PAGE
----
Activist investors are knocking more loudly at banks’ doors. According to Thomson Reuters data, in 2015, activists launched 97 campaigns aimed at the US financial sector, 22 of them targeting banks.
That’s almost three times the total finance industry campaigns in 2009, when just eight efforts focused on banks. The number has increased every year since the 2008‒2009 financial crisis.
Activist hedge funds have historically steered away from banks, but with a six-fold increase in assets under management over the past decade and lasting areas of weakness in the banking system, these investors are broadening their scope.
Community banks and large regional lenders suffering from poor governance are tempting targets. Low interest rates and diminished returns, tougher regulations and, in some cases, exposure to energy-related loans are making small banks vulnerable to takeovers—a trend confirmed by a 58% rise in M&A activity among US banks last year.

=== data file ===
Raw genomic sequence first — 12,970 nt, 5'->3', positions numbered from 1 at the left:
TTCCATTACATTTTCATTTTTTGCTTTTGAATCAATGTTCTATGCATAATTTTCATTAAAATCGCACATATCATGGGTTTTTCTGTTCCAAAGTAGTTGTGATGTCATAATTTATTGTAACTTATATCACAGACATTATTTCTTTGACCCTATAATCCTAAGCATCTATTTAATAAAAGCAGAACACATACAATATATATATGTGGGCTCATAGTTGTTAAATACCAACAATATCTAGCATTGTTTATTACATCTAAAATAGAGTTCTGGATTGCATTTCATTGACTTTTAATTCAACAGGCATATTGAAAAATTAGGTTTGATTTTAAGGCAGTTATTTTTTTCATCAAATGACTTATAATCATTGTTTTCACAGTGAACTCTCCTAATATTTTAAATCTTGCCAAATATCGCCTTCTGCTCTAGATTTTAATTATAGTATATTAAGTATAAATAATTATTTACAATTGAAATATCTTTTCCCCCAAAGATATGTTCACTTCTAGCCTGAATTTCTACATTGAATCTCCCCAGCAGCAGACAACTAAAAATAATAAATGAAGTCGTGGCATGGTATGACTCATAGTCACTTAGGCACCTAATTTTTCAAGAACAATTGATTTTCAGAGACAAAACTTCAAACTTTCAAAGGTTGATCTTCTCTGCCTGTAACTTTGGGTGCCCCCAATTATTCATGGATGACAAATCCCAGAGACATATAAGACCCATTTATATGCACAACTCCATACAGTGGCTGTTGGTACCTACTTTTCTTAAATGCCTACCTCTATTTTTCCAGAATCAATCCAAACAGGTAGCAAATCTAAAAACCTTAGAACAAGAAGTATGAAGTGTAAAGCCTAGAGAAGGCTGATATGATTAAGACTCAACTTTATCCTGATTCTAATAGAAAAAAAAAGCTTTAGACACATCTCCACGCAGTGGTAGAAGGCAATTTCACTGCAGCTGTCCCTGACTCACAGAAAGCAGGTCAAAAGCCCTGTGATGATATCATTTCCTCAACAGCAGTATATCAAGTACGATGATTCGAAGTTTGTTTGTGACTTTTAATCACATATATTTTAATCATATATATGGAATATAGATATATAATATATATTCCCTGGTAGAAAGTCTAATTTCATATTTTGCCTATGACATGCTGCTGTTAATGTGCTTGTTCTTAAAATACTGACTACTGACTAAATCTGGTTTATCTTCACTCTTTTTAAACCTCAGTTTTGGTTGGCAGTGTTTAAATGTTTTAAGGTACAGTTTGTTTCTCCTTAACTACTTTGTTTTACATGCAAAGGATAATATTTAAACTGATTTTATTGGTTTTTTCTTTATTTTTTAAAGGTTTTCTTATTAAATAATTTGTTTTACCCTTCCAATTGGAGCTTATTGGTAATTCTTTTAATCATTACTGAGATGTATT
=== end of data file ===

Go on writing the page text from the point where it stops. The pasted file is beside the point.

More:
“I am not surprised,” says Aswath Damodaran, professor of finance at the Stern School of Business at New York University, where he teaches corporate finance and equity valuation. “Companies run by imperial CEOs in businesses that they generate no value from and need prodding to change are classic targets. Who, in today’s markets, meets those criteria better than banks?”
Jeffrey Sonnenfeld, associate dean at the Yale School of Management, is, however, critical of activist investors, whose funds lost more than 6.1% in market capitalization in January, their worst monthly performance in three-and-a-half years, according to Hedge Fund Research.
“This shows the pathetic desperation of activist funds,” says Sonnenfeld. “With faltering performance themselves, the 6,000 funds and only 6,000 public companies have run out of targets. Due to regulatory pressures, riskier business and exposure to temporarily volatile complex global markets, the banks look vulnerable, but in most cases are managed much better than in recent past eras.”